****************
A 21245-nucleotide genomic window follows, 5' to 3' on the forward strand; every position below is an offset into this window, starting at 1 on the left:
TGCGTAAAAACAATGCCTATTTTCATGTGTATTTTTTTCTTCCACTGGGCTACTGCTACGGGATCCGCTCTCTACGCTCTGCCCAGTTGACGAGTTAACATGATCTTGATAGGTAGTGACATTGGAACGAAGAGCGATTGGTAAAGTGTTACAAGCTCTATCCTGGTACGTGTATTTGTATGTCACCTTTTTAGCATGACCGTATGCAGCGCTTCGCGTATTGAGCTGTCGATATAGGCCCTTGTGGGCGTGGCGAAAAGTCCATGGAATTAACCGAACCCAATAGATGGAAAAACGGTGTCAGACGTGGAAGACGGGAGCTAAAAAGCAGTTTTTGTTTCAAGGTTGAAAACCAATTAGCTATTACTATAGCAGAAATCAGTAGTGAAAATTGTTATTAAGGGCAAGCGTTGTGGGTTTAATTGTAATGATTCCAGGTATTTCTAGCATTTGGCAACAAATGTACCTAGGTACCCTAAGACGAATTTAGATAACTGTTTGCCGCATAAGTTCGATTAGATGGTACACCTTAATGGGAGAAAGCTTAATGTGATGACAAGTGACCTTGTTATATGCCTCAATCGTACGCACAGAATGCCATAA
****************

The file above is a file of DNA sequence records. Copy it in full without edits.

A 21245-nucleotide genomic window follows, 5' to 3' on the forward strand; every position below is an offset into this window, starting at 1 on the left:
TGCGTAAAAACAATGCCTATTTTCATGTGTATTTTTTTCTTCCACTGGGCTACTGCTACGGGATCCGCTCTCTACGCTCTGCCCAGTTGACGAGTTAACATGATCTTGATAGGTAGTGACATTGGAACGAAGAGCGATTGGTAAAGTGTTACAAGCTCTATCCTGGTACGTGTATTTGTATGTCACCTTTTTAGCATGACCGTATGCAGCGCTTCGCGTATTGAGCTGTCGATATAGGCCCTTGTGGGCGTGGCGAAAAGTCCATGGAATTAACCGAACCCAATAGATGGAAAAACGGTGTCAGACGTGGAAGACGGGAGCTAAAAAGCAGTTTTTGTTTCAAGGTTGAAAACCAATTAGCTATTACTATAGCAGAAATCAGTAGTGAAAATTGTTATTAAGGGCAAGCGTTGTGGGTTTAATTGTAATGATTCCAGGTATTTCTAGCATTTGGCAACAAATGTACCTAGGTACCCTAAGACGAATTTAGATAACTGTTTGCCGCATAAGTTCGATTAGATGGTACACCTTAATGGGAGAAAGCTTAATGTGATGACAAGTGACCTTGTTATATGCCTCAATCGTACGCACAGAATGCCATAA